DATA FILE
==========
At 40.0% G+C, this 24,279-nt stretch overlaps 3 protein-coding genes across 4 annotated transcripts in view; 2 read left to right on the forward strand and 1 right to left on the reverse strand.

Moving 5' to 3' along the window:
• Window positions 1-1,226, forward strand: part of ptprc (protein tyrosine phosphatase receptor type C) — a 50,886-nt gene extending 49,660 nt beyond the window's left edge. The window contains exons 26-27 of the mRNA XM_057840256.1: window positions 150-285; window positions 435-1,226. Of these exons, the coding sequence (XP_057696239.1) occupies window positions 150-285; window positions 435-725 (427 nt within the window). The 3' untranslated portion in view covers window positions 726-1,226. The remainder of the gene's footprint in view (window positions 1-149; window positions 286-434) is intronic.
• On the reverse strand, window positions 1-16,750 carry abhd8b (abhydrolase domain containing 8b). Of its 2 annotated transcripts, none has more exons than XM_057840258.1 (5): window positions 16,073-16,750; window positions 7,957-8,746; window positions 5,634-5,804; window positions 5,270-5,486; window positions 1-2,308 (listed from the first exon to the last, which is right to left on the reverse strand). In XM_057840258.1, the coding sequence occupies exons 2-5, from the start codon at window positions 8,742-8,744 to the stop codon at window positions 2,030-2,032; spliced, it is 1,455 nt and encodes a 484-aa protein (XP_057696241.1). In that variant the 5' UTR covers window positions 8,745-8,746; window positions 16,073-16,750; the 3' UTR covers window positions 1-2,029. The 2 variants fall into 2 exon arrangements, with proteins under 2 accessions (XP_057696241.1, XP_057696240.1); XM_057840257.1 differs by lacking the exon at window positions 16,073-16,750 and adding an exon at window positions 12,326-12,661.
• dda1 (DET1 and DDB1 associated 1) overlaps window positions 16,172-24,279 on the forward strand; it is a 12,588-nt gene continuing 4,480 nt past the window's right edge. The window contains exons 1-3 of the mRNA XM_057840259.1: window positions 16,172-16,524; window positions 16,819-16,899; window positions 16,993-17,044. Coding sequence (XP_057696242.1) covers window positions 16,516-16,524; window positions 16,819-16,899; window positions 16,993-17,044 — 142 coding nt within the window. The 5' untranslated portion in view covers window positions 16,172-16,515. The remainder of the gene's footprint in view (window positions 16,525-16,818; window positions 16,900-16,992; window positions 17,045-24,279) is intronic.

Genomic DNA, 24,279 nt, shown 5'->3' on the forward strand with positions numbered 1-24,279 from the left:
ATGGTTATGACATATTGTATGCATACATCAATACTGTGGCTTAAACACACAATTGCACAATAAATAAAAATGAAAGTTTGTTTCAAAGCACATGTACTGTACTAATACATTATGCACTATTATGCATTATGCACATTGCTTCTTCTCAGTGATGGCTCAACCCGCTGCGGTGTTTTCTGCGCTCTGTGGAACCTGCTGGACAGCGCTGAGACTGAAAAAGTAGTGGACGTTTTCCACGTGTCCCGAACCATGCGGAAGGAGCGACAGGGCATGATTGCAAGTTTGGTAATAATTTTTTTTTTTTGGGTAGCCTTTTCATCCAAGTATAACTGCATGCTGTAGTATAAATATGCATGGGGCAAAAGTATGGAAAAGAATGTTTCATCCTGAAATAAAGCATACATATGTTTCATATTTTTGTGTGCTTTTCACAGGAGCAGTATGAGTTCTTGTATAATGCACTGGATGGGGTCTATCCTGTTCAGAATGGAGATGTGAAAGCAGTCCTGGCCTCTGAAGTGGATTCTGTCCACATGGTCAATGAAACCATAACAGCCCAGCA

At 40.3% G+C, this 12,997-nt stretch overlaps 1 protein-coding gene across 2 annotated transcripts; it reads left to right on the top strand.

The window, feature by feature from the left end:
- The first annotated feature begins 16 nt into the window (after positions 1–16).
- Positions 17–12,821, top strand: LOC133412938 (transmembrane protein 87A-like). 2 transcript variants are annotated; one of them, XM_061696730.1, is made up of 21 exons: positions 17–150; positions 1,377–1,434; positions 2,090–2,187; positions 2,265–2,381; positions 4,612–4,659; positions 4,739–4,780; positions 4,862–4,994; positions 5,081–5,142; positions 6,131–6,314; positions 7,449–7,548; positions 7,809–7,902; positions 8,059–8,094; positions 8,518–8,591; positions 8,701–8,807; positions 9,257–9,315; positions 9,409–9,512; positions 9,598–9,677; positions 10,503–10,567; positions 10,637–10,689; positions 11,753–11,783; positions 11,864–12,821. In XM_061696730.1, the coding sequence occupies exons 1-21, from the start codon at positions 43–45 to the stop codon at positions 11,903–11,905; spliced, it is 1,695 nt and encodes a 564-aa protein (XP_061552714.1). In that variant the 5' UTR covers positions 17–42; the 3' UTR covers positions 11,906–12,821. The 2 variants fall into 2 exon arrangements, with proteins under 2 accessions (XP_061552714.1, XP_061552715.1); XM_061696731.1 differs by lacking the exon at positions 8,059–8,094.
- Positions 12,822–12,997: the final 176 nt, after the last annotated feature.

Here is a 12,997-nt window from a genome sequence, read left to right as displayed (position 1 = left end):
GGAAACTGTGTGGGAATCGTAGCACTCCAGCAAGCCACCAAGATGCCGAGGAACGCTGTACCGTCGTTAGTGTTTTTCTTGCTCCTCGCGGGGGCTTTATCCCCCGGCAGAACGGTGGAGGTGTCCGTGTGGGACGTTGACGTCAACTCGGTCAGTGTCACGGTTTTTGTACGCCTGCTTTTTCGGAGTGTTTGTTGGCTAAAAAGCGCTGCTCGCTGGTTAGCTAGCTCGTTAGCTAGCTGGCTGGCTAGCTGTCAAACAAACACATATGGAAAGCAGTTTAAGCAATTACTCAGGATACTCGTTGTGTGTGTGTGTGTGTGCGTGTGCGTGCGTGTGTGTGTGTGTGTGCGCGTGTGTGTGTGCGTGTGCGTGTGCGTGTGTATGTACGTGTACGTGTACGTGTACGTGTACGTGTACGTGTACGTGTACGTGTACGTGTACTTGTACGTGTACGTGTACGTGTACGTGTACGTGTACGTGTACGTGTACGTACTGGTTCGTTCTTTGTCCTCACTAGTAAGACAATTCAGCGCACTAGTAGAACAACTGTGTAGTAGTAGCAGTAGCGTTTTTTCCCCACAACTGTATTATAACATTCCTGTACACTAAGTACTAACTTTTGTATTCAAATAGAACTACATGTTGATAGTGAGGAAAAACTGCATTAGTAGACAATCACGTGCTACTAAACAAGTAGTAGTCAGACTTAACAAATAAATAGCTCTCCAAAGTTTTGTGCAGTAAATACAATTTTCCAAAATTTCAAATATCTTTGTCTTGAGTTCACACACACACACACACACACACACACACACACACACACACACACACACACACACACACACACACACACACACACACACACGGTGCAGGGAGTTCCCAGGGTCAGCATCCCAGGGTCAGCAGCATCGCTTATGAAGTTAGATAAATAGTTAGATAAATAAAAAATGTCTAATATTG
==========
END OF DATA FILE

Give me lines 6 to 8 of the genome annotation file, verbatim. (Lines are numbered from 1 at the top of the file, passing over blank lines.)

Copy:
Genomic DNA, 24,279 nt, shown 5'->3' on the forward strand with positions numbered 1-24,279 from the left:
ATGGTTATGACATATTGTATGCATACATCAATACTGTGGCTTAAACACACAATTGCACAATAAATAAAAATGAAAGTTTGTTTCAAAGCACATGTACTGTACTAATACATTATGCACTATTATGCATTATGCACATTGCTTCTTCTCAGTGATGGCTCAACCCGCTGCGGTGTTTTCTGCGCTCTGTGGAACCTGCTGGACAGCGCTGAGACTGAAAAAGTAGTGGACGTTTTCCACGTGTCCCGAACCATGCGGAAGGAGCGACAGGGCATGATTGCAAGTTTGGTAATAATTTTTTTTTTTTGGGTAGCCTTTTCATCCAAGTATAACTGCATGCTGTAGTATAAATATGCATGGGGCAAAAGTATGGAAAAGAATGTTTCATCCTGAAATAAAGCATACATATGTTTCATATTTTTGTGTGCTTTTCACAGGAGCAGTATGAGTTCTTGTATAATGCACTGGATGGGGTCTATCCTGTTCAGAATGGAGATGTGAAAGCAGTCCTGGCCTCTGAAGTGGATTCTGTCCACATGGTCAATGAAACCATAACAGCCCAGCA

At 40.3% G+C, this 12,997-nt stretch overlaps 1 protein-coding gene across 2 annotated transcripts; it reads left to right on the top strand.